Location: 19.452° N, 155.292° W
Elevation: 1.222 m
Part I (aerial view - 24.05.1990)
The Pu`u `Ō `ō-Kupaianaha eruption of Kīlauea ranks as the most voluminous outpouring of lava on the volcano's east rift zone in the past five centuries. Beginning in 1983, a series of short-lived lava fountains built the massive cinder-and-spatter cone of Pu`u `Ō `ō. In 1986, the eruption migrated 3 km down the east rift zone to build a broad shield, Kupaianaha. When the eruption shifted back to Pu`u `Ō `ō in 1992, flank-vent eruptions formed a shield banked against the west side of the cone. From 1992 to 2007, nearly continuous effusion from these vents has sent lava flows to the ocean, mainly inside the national park. Flank vent activity undermined the west and south sides of the cone, resulting in the collapse of the west flank in January 1997. Since 1997, the eruption has continued from a series of flank vents on the west and south sides of the Pu`u `Ō `ō cone. During this time the composite flow field has expanded westward, and tube-fed pahoehoe forms a plain that spans 15.6 km at the coast.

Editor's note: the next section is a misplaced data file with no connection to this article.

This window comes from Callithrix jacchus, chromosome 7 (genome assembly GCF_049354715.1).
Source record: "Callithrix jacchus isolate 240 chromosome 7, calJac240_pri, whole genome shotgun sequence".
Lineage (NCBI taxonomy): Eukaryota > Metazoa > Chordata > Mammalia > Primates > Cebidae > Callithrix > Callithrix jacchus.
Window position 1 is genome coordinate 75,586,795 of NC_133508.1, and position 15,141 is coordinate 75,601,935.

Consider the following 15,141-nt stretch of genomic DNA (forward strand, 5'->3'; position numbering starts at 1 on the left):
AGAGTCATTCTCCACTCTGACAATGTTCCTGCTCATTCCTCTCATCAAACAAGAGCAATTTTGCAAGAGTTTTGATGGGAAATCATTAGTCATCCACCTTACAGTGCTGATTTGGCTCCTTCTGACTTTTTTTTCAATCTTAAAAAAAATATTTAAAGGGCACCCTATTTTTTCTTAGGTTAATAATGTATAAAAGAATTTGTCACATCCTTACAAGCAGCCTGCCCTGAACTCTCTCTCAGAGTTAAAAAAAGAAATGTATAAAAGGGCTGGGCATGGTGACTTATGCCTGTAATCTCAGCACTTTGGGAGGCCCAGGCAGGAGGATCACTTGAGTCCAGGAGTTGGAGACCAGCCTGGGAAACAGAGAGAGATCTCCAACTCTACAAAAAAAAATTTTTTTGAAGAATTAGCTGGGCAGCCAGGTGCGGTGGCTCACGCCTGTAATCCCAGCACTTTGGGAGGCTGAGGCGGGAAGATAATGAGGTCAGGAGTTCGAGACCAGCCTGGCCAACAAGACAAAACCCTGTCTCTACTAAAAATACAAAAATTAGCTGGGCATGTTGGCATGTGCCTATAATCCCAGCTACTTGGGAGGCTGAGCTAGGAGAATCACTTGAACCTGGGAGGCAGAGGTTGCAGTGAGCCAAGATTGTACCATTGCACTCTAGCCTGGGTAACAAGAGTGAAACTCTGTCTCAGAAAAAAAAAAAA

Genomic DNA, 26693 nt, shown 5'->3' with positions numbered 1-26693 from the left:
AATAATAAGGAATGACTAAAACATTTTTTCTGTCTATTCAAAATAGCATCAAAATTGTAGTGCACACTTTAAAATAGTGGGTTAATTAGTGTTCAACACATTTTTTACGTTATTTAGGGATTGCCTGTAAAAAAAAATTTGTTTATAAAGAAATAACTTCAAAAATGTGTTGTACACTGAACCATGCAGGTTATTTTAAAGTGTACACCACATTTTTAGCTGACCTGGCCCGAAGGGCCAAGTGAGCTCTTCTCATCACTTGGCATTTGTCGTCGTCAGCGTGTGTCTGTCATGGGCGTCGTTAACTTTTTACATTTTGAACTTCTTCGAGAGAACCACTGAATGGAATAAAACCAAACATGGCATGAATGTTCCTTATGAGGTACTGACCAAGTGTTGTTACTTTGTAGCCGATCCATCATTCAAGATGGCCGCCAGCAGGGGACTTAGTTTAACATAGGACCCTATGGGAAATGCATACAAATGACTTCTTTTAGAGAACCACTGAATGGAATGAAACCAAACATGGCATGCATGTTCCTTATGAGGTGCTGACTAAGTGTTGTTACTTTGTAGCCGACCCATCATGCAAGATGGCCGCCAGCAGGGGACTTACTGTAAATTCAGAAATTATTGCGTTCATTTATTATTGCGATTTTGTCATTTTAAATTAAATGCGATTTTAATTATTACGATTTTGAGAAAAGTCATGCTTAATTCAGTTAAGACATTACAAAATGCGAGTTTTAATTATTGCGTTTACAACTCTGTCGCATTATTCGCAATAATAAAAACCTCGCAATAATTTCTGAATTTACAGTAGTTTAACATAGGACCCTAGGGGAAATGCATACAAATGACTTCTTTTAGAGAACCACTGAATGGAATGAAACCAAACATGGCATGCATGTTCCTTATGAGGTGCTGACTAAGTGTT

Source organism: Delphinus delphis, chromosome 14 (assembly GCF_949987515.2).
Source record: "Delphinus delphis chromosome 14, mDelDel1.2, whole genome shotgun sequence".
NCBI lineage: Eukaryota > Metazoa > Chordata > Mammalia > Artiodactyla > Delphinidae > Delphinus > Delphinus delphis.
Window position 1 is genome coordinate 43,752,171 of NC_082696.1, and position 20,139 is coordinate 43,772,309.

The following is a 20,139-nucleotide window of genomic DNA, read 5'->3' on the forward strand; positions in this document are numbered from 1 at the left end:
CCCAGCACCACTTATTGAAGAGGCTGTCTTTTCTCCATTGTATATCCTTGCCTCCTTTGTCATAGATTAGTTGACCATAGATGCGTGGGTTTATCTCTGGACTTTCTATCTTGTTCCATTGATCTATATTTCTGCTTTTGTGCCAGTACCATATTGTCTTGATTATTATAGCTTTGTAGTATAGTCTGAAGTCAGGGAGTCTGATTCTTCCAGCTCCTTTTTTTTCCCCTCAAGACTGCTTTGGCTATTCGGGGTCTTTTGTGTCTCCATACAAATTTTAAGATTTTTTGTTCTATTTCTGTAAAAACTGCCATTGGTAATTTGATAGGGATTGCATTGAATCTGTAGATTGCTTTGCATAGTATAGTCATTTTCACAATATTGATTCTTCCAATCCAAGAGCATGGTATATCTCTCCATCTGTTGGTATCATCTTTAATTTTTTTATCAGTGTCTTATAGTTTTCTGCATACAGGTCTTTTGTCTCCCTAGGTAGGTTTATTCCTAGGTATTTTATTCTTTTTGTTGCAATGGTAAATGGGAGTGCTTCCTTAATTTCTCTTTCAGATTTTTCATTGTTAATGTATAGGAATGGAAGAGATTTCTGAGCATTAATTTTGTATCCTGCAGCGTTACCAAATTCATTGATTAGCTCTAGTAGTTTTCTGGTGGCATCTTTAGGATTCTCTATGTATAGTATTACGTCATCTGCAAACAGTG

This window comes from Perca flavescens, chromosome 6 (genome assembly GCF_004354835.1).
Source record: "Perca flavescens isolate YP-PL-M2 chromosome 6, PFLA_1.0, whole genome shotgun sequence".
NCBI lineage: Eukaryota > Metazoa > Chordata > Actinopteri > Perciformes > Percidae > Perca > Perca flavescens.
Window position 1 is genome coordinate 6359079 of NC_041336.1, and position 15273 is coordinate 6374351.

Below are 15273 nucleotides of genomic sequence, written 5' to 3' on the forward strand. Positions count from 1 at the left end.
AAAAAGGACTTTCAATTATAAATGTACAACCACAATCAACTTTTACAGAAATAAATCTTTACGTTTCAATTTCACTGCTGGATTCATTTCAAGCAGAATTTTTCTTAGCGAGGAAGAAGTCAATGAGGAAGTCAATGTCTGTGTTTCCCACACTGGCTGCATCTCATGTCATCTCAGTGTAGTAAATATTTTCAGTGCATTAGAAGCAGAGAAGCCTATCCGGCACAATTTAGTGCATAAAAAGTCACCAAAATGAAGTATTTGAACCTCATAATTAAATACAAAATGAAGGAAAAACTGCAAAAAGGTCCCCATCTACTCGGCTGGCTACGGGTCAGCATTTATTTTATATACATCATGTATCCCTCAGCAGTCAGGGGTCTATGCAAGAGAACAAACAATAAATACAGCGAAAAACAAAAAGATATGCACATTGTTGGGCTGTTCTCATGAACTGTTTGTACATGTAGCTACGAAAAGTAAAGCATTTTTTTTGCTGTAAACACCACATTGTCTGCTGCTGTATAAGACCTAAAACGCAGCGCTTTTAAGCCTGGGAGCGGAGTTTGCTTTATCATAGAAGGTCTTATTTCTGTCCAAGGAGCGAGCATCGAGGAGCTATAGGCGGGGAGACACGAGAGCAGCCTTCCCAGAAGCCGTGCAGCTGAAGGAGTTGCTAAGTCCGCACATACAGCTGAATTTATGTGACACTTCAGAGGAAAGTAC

Photos: Rolf Cosar Hawaii, 24.Mai 1990